Seeing through the masks

Have you ever wondered what is beyond the face someone is showing you?

Is there another series of thoughts running through their head that is different than the words coming out of their mouth or the expression on their face?

There is probably not a soul on earth that has not faced a situation where someone they respected or liked for some reason revealed himself or herself as someone other than anticipated.
In a recent small group Bible study I attended, we discussed how in the South, it is not unusual to find someone who is so sweet and caring with an amazing ability to turn a phrase, adding “Bless their heart,” to deliver a socially acceptable put down. Others will often smile or sometimes roll their eyes, should they catch it.
As an actor, I am honored to understand that we all have masks that we use. We begin creating them in childhood to gain acceptance, love, and friendship from our parents, friends, and teachers.
We create them over time to help us succeed, allow us to get along, improve our relationships. By a certain point in life we have them for all occasions, almost like the clothes we wear. The spouse/loved-one mask, the parent mask, the close family mask, the kin but not close mask, the work mask, the club mask, the church mask, the close friend mask, the acquaintance mask, the those in the same business mask, the classmate mask and the list goes on and on.
We are so good at keeping them at hand, we can change masks in mid conversation if the social event requires it depending upon whom we are with.
The thickness of the mask relates upon how much we want the people we are with to really know about us. The goal is often to have the thickest mask with strangers and acquaintances, with the level thinning, the closer the friend or family member allowing hopefully for our heart to be seen more clearly.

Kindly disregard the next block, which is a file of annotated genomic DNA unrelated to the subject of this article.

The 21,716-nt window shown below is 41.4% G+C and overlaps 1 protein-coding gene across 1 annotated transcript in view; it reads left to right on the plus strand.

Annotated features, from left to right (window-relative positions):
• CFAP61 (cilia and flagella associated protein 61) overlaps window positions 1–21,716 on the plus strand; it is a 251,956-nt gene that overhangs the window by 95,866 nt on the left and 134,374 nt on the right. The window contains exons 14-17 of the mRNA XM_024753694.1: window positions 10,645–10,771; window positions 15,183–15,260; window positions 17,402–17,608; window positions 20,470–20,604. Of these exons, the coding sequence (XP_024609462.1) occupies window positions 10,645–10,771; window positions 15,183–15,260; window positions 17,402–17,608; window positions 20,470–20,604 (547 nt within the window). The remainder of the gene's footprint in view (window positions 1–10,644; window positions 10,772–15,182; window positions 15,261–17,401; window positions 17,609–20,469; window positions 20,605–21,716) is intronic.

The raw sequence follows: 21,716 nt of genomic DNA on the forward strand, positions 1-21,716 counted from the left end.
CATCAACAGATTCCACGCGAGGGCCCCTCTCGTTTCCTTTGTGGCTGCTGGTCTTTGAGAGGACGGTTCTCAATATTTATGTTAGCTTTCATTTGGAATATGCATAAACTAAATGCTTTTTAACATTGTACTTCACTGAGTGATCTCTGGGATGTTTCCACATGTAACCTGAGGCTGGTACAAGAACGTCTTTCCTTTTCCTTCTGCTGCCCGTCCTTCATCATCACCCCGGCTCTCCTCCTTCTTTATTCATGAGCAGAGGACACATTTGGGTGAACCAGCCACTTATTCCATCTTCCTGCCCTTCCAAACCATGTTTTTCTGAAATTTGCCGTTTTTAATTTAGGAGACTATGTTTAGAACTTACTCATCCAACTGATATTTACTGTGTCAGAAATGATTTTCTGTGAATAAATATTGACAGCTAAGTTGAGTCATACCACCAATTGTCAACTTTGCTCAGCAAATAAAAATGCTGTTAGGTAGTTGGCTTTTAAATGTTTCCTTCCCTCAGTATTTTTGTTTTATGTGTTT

When dating, we often begin with the thickest mask hoping that as we put on the thinner ones they will remember us putting our best foot forward and forgive what we really are like. In many respects, I think this works against that process but the process is repeated over and over again by each new hopeful seeking to find their soul mate.
As I have traveled through life, I have watched some of the greatest imitators of life develop and share the human condition for film and television. Watching them peel away their own mask and put on someone else’s for a role was an amazing learning process.
Through the years though, it has given me a great insight into the underlying intentions of those I have met and come to know.
I have found comfort in knowing that at least in my sphere of experience, you can generally tell when someone is earnest and honest in his or her deeds, actions and words.
I am still surprised sometimes though, often it is when I have not looked close enough at the wrapping to see beneath the mask and realize that what is beneath truly deserves to be hidden from the rest of the world. If we would see it, we would only desire to turn away.
At times there are those who pose with a smile, then slyly berate another or try to tear them down to elevate their own standing.
I wish I could say that people like this don’t exist, but unfortunately, they do.
These days, most bad folks don’t even bother to put a mask on except for those they are trying to evade being caught by.
But the neat thing is, at least from my experience, there are more good folks revealed when they remove their mask than bad folks. I pray you are one of the good folks, no matter which mask you are wearing and I hope you always use your masks to uplift and encourage others!